The assignment: Design a poster that dispels America’s myths about immigrants


If you played Chutes and Ladders as a kid, you probably recall the frustration: There you are, just a few squares away from winning it all, when the wrong roll of the dice sends you sliding back to last place.

For ArtCenter College of Design student Nico Abbassi, that game was an apt metaphor for the often infuriatingly complex American immigration process.

“My parents immigrated from Iran, and when I was growing up, my grandma was trying to immigrate,” Abbassi said. “I was a kid and I didn’t really understand all they were going through for years and years just to get a green card. I had no idea about all the legal stuff and fees involved. … I had no idea just how difficult it could be.”


To convey some immigrants’ frustration of getting ahead only to fall back, Abbassi designed a poster — a children’s board game with squares that read “daca,” “asylum,” “work visa” and “fees.” The message: Let’s have greater compassion for immigrants and refugees doing their best to navigate what can seem like an impossible system.

Abbassi was one of six students enrolled in ArtCenter’s Smart Image + Social Impact course, which recently unveiled poster designs aimed at dispelling common myths about immigrants.

Each fall, students in the course are paired with a local nonprofit organization. This year, they worked with United We Stay, an online platform committed to generating empathy and fact-based dialogue about immigration.

United We Stay founder Marcelino J. Miyares presented students with a series of common beliefs surrounding immigration, such as “immigrants won’t get in line” (Abbassi’s subject), “immigrants take Americans’ jobs,” “immigrants drain America’s social services programs” and “immigrants are criminals.” The students were asked to research the subjects on their own before developing the design ideas they presented to Miyares and his team.

ArtCenter instructor Esther Pearl Watson says the partnership provided students with the chance to develop critical thinking skills that will advance their artistic development, as well as to practice working with a client.


The students aren’t forced to agree with the client. “That’s part of the pedagogical model,” Watson says. “This is a chance for students to practice having an open discussion back and forth about sometimes opposing viewpoints.”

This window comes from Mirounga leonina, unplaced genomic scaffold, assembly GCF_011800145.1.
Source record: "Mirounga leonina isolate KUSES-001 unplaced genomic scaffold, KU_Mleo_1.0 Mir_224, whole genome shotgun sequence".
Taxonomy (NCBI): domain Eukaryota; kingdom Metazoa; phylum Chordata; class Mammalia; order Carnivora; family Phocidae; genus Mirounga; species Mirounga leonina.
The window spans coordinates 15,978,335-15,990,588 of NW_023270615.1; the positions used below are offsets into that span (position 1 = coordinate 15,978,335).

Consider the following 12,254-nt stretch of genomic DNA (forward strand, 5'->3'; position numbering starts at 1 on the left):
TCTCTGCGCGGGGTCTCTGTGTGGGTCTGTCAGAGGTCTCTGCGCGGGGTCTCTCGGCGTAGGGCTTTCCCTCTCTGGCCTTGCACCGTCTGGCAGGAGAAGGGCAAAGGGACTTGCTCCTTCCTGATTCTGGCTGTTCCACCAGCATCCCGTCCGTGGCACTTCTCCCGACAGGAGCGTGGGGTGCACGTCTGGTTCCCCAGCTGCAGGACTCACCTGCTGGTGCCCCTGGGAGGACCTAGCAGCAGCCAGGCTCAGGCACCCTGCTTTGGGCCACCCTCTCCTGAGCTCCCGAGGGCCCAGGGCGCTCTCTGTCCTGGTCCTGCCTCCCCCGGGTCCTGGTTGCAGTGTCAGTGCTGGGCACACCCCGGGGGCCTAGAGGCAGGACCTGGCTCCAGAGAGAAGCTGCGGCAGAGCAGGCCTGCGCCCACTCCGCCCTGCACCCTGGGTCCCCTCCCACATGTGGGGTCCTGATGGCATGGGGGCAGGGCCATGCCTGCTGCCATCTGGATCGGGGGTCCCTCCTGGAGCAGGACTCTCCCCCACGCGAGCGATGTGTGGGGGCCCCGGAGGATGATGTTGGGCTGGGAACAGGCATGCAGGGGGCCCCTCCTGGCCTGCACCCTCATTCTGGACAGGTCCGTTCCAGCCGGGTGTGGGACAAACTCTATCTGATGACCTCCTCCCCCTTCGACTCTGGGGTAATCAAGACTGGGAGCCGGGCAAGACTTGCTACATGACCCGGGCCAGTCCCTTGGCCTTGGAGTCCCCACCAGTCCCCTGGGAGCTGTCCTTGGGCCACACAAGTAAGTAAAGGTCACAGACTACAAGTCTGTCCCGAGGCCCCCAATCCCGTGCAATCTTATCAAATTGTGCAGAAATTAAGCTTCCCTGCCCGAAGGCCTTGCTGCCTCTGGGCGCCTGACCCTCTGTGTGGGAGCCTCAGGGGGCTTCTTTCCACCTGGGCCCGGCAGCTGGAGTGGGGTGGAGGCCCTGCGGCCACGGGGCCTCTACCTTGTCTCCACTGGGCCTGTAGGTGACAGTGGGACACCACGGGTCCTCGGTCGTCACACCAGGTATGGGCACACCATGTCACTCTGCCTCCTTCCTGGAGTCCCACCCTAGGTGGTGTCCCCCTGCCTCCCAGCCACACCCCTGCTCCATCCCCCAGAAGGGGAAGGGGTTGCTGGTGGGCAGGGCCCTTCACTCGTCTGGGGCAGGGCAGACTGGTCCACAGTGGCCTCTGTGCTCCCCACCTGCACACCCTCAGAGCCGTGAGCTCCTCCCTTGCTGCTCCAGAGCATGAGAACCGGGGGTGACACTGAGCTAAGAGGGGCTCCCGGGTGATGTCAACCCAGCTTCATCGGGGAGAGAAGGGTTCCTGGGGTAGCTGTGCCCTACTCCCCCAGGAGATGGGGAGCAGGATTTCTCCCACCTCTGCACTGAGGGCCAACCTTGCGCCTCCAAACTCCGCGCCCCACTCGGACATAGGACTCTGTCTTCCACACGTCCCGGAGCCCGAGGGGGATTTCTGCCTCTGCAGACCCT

This particular assignment, she said, also served as a useful introduction to visual ethics. When portraying an immigrant in an illustration, for instance, what color should a designer choose for the skin? Watson pushed her students to think through the consequences of their choices on viewer perception.

Vanessa Yu, a student from Hong Kong who hopes to stay in the United States, worried that she shouldn’t participate in the project because she’s not American. But her classmates encouraged her to dive in, telling her that her voice was exactly what this project needed.

“So nice,” Yu said of her classmates. “You see, America is such a welcoming place.”

Yu’s design depicts a cluster of multiracial hands of different ages lifting up Lady Liberty’s torch against a starry blue background. At the bottom of the poster, in red and white lettering, it reads, “We Are All American Dreamers.”

It is a bold image that ended up on the front of United We Stay’s new packet containing the Undocumented American’s Bill of Rights, which the organization will distribute as part of its outreach programming.

“Before taking this class,” Yu said, “I didn’t understand that my ability to create an image has so much power to create an impact.” Some of her classmates may seek high-paying jobs in the entertainment world, but after learning about the power of images, typography and design — the extent to which they can manipulate opinion — Yu said she reached a turning point in her career interests. “Now I realize what good can I bring to the world,” she said, “how I can hopefully work to make it a more peaceful place for everyone.”


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